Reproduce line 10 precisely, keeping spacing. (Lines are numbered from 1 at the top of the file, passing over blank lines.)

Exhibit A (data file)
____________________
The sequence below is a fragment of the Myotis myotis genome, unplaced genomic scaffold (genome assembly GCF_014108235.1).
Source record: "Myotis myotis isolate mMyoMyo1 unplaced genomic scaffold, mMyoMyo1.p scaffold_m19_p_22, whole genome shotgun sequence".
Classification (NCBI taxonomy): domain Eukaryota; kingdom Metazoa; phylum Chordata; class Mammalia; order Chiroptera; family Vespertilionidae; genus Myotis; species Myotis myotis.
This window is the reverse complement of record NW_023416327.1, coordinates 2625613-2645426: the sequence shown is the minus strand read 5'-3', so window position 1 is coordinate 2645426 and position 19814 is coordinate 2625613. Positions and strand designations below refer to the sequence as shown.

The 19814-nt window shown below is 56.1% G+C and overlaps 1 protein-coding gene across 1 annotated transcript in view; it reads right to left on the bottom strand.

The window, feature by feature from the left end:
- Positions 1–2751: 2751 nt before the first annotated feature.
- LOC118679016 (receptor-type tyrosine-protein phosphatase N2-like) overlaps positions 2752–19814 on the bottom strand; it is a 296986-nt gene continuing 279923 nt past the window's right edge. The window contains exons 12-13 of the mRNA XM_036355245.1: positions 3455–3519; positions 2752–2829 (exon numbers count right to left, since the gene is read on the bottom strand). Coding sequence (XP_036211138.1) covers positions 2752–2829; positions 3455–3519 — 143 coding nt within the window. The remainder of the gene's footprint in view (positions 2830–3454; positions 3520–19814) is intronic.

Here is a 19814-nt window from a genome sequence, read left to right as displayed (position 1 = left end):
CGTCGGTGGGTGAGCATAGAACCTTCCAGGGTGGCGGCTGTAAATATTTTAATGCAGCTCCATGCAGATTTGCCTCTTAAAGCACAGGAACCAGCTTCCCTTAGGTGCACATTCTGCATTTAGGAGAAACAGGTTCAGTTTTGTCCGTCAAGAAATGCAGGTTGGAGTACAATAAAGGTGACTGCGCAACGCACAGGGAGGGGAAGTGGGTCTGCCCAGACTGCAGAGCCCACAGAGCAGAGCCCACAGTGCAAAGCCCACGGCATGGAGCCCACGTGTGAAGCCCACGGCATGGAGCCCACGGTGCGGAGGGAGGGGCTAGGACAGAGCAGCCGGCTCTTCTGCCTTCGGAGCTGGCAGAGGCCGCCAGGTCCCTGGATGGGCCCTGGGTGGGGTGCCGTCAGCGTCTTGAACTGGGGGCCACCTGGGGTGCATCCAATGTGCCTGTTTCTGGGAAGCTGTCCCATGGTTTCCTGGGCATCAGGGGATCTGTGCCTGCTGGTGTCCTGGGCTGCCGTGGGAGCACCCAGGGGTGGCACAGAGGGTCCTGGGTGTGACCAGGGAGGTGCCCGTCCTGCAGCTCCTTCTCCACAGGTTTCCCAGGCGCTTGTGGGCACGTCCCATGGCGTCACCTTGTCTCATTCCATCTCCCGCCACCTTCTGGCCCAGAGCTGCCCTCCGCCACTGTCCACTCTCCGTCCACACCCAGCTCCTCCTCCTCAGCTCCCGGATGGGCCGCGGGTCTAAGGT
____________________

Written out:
CGTCGGTGGGTGAGCATAGAACCTTCCAGGGTGGCGGCTGTAAATATTTTAATGCAGCTCCATGCAGATTTGCCTCTTAAAGCACAGGAACCAGCTTCCCTTAGGTGCACATTCTGCATTTAGGAGAAACAGGTTCAGTTTTGTCCGTCAAGAAATGCAGGTTGGAGTACAATAAAGGTGACTGCGCAACGCACAGGGAGGGGAAGTGGGTCTGCCCAGACTGCAGAGCCCACAGAGCAGAGCCCACAGTGCAAAGCCCACGGCATGGAGCCCACGTGTGAAGCCCACGGCATGGAGCCCACGGTGCGGAGGGAGGGGCTAGGACAGAGCAGCCGGCTCTTCTGCCTTCGGAGCTGGCAGAGGCCGCCAGGTCCCTGGATGGGCCCTGGGTGGGGTGCCGTCAGCGTCTTGAACTGGGGGCCACCTGGGGTGCATCCAATGTGCCTGTTTCTGGGAAGCTGTCCCATGGTTTCCTGGGCATCAGGGGATCTGTGCCTGCTGGTGTCCTGGGCTGCCGTGGGAGCACCCAGGGGTGGCACAGAGGGTCCTGGGTGTGACCAGGGAGGTGCCCGTCCTGCAGCTCCTTCTCCACAGGTTTCCCAGGCGCTTGTGGGCACGTCCCATGGCGTCACCTTGTCTCATTCCATCTCCCGCCACCTTCTGGCCCAGAGCTGCCCTCCGCCACTGTCCACTCTCCGTCCACACCCAGCTCCTCCTCCTCAGCTCCCGGATGGGCCGCGGGTCTAAGGT